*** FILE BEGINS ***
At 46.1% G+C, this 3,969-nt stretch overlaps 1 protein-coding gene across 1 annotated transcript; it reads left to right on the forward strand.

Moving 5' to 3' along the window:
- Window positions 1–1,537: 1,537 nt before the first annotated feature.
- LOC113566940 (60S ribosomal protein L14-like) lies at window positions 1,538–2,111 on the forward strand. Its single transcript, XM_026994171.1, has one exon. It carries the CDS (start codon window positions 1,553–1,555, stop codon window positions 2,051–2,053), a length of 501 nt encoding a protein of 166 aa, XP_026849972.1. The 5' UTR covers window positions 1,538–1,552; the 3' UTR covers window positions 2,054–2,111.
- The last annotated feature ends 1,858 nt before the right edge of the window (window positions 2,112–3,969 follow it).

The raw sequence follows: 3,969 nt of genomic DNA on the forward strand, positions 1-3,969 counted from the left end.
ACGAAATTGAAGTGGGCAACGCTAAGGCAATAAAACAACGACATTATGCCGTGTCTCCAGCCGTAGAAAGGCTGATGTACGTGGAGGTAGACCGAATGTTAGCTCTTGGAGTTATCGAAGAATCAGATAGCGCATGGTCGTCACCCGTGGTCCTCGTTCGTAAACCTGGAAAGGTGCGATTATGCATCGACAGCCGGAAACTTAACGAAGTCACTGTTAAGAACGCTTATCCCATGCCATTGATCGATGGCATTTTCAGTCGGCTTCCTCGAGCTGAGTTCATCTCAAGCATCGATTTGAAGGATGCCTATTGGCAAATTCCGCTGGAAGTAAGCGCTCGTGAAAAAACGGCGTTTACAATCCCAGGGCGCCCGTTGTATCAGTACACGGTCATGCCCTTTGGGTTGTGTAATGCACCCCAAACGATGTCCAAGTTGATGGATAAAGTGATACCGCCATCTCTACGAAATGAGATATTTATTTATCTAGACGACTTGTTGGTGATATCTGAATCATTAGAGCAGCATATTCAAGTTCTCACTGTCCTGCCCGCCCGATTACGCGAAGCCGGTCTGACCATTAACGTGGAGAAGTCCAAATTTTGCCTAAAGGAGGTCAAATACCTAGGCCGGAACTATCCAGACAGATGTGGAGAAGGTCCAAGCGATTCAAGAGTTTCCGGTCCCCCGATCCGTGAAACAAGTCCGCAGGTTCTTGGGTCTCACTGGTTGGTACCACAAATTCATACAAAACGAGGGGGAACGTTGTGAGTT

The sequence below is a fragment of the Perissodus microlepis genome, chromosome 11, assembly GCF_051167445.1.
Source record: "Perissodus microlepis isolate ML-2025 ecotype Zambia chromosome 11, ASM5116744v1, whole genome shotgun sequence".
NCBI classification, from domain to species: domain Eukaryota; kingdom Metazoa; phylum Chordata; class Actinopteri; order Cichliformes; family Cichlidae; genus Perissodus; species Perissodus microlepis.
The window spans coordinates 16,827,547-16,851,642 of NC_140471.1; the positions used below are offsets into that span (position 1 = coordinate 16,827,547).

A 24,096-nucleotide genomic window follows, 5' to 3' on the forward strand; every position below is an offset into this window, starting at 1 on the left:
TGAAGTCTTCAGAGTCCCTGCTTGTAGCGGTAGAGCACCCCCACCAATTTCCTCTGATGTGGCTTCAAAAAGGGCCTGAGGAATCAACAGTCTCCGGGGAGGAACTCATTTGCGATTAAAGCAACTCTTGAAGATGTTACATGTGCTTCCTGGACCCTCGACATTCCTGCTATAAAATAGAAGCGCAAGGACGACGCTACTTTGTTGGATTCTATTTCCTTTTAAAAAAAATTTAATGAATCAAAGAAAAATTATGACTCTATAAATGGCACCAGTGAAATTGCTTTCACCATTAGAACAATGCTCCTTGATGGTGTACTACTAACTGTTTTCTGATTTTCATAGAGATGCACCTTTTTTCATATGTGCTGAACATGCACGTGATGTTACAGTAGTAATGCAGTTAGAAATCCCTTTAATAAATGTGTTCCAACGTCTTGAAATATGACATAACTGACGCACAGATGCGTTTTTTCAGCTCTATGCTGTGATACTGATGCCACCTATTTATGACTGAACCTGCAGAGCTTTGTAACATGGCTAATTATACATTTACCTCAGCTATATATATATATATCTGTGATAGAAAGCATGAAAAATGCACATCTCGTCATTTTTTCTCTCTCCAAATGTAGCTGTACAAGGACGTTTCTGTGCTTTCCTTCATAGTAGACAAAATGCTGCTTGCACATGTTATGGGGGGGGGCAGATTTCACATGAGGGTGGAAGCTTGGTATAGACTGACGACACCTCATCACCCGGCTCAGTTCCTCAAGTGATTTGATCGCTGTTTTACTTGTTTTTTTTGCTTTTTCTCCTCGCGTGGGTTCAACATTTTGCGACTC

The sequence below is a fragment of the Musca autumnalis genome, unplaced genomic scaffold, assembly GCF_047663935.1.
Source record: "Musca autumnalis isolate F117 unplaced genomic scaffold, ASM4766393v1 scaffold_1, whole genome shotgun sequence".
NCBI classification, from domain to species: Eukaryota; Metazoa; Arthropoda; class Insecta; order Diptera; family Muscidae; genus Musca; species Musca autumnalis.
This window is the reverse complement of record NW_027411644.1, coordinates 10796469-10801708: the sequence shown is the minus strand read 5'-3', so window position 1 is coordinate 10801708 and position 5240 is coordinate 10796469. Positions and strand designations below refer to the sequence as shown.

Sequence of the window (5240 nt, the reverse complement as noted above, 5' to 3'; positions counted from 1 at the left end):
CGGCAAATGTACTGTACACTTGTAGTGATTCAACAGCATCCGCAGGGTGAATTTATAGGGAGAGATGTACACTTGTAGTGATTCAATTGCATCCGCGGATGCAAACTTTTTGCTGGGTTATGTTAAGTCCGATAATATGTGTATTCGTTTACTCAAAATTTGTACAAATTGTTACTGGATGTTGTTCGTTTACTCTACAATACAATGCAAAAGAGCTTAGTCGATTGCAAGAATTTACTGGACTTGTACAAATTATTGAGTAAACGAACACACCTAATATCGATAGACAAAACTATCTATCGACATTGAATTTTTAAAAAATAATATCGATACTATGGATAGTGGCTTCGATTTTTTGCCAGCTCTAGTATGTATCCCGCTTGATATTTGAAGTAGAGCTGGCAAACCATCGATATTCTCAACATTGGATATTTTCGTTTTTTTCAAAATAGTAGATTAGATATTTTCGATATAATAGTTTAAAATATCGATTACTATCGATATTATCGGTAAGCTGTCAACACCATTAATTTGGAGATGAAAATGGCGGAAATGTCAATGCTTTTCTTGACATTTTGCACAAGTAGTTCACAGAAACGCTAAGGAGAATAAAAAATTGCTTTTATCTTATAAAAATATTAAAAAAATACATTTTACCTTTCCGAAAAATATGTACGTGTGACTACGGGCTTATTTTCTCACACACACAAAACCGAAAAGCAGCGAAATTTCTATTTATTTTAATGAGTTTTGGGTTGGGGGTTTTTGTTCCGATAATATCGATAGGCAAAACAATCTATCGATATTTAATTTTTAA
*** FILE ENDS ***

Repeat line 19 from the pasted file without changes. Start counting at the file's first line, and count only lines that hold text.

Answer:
CGGCAAATGTACTGTACACTTGTAGTGATTCAACAGCATCCGCAGGGTGAATTTATAGGGAGAGATGTACACTTGTAGTGATTCAATTGCATCCGCGGATGCAAACTTTTTGCTGGGTTATGTTAAGTCCGATAATATGTGTATTCGTTTACTCAAAATTTGTACAAATTGTTACTGGATGTTGTTCGTTTACTCTACAATACAATGCAAAAGAGCTTAGTCGATTGCAAGAATTTACTGGACTTGTACAAATTATTGAGTAAACGAACACACCTAATATCGATAGACAAAACTATCTATCGACATTGAATTTTTAAAAAATAATATCGATACTATGGATAGTGGCTTCGATTTTTTGCCAGCTCTAGTATGTATCCCGCTTGATATTTGAAGTAGAGCTGGCAAACCATCGATATTCTCAACATTGGATATTTTCGTTTTTTTCAAAATAGTAGATTAGATATTTTCGATATAATAGTTTAAAATATCGATTACTATCGATATTATCGGTAAGCTGTCAACACCATTAATTTGGAGATGAAAATGGCGGAAATGTCAATGCTTTTCTTGACATTTTGCACAAGTAGTTCACAGAAACGCTAAGGAGAATAAAAAATTGCTTTTATCTTATAAAAATATTAAAAAAATACATTTTACCTTTCCGAAAAATATGTACGTGTGACTACGGGCTTATTTTCTCACACACACAAAACCGAAAAGCAGCGAAATTTCTATTTATTTTAATGAGTTTTGGGTTGGGGGTTTTTGTTCCGATAATATCGATAGGCAAAACAATCTATCGATATTTAATTTTTAA